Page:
It wasn't much good for one teen-age truant who just received a fine during "a rocket docket," says another campus truancy specialist. "The judge never learned that the reason she was skipping was because she was running away from some gang members. She could have used some gang intervention right then and there. Today, no one knows where she is."

The truancy specialist (who asked not to be identified out of fear of retribution by the district) says she never knew that the girl, who attended her school, was even scheduled for court. "They [the district] have told us they don't want the schools at the courthouse anymore," she says. "We are the ones in the trenches. The people downtown don't know our kids." Instead, DISD has staffed the truancy courts with district area liaisons who have no history with the students or their parents and present the district's case, mostly from attendance records. Aside from an occasional phone call seeking background information on a student, the campus truancy specialists have been removed from the court equation and replaced with eight overworked and less knowledgeable staffers.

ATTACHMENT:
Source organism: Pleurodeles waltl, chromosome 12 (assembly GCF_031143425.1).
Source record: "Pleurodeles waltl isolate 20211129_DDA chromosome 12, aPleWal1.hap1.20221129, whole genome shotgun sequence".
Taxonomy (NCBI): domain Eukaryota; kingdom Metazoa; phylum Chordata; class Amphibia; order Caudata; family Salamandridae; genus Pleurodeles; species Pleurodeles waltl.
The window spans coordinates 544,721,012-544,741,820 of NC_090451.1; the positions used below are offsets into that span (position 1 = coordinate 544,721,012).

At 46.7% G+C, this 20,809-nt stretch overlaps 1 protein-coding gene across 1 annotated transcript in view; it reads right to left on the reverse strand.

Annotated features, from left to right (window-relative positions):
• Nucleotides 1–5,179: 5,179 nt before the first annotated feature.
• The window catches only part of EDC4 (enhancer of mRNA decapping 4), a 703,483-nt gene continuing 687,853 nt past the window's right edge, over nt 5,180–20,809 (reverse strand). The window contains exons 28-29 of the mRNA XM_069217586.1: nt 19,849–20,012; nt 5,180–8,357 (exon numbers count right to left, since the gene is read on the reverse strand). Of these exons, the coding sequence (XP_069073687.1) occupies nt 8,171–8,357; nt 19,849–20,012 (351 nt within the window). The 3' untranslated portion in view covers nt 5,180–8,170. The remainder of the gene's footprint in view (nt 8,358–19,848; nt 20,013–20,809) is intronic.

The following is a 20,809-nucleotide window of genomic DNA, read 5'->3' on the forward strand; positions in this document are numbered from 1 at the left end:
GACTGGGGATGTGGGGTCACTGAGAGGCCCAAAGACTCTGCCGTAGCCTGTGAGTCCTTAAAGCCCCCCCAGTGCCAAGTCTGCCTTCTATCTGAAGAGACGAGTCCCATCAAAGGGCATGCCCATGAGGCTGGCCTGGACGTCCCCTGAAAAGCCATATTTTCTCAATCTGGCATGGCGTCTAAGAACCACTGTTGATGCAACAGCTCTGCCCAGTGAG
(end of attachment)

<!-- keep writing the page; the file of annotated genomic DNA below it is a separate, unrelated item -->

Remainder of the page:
Even Associate Superintendent H.B. Bell is no fan of universal fines, which he calls "a double whammy" in many instances. "I am not a proponent of taking money from the people who need it the most and putting it into the system." Perhaps that is why the district has recently begun to divert some of its more benign truants away from the court system before filing. At least in some cases, it is beginning to screen the technically truant from more habitual offenders and choosing to send them to community service programs that offer them positive consequences rather than punitive sanctions. As a member of the Truancy Coordination Board that oversees the courts, Bell is aware that other board members, Cantrell among them, are "more concerned about the fines because it pays for the system." The district's concern, he says, is getting kids back in school.